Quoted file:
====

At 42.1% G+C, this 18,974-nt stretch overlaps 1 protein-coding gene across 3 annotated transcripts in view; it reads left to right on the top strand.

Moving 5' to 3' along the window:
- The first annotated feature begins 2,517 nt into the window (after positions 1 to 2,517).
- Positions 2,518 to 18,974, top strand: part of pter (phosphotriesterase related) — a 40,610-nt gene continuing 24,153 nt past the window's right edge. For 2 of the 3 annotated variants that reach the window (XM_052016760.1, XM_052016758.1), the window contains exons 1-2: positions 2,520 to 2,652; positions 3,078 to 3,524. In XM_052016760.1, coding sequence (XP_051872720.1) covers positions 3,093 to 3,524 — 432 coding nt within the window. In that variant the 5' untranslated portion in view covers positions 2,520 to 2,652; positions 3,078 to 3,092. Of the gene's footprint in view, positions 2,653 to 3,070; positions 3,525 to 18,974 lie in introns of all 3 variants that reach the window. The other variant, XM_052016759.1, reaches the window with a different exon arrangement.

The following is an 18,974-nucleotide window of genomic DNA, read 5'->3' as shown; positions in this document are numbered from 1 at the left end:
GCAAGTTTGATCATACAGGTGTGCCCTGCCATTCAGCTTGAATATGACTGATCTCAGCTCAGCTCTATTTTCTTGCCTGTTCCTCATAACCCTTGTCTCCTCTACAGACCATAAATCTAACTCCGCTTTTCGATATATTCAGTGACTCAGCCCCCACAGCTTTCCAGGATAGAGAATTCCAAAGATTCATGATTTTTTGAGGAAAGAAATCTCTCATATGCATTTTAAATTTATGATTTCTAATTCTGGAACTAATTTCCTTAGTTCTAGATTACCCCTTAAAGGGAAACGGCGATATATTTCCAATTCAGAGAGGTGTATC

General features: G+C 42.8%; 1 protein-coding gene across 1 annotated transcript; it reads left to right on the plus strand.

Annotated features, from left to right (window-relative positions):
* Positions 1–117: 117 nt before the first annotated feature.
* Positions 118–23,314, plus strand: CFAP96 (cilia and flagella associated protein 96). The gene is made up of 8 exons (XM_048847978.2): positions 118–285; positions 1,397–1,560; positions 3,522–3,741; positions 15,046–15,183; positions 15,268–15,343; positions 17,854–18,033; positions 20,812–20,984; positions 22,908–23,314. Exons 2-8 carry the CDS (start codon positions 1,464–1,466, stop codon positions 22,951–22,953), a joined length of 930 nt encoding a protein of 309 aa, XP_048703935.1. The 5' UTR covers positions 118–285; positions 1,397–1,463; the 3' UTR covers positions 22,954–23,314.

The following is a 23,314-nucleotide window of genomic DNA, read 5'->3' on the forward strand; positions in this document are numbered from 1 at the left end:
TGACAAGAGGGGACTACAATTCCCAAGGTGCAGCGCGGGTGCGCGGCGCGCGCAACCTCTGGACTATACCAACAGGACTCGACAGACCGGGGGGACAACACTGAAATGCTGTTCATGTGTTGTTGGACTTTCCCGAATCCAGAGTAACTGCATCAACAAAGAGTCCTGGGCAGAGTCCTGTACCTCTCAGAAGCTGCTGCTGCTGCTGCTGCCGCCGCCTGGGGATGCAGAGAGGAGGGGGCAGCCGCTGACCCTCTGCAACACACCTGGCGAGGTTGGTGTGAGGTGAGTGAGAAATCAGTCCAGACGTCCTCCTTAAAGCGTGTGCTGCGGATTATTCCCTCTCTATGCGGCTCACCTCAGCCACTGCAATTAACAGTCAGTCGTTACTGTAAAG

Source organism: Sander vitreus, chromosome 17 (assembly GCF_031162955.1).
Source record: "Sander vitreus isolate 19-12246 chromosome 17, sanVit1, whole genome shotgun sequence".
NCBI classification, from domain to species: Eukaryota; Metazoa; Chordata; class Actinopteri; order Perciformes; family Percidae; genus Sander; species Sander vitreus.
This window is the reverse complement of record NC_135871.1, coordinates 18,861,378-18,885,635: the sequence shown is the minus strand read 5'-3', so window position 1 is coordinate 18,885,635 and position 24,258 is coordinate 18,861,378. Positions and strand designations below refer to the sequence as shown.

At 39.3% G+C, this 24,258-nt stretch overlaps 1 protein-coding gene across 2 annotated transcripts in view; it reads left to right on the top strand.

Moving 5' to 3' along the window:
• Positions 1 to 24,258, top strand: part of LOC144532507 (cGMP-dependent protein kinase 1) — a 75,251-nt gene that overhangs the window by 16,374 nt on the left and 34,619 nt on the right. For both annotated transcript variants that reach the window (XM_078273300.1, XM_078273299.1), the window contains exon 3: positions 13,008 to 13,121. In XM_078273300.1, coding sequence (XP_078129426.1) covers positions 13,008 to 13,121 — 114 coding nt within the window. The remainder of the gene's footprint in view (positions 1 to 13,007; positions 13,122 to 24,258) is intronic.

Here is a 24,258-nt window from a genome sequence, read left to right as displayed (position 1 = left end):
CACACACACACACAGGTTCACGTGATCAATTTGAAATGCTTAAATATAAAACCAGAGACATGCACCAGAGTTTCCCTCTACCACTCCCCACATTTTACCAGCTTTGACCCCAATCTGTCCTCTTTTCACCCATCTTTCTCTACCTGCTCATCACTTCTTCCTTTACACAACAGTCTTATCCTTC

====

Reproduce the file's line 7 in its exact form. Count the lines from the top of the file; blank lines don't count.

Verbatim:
General features: G+C 42.8%; 1 protein-coding gene across 1 annotated transcript; it reads left to right on the plus strand.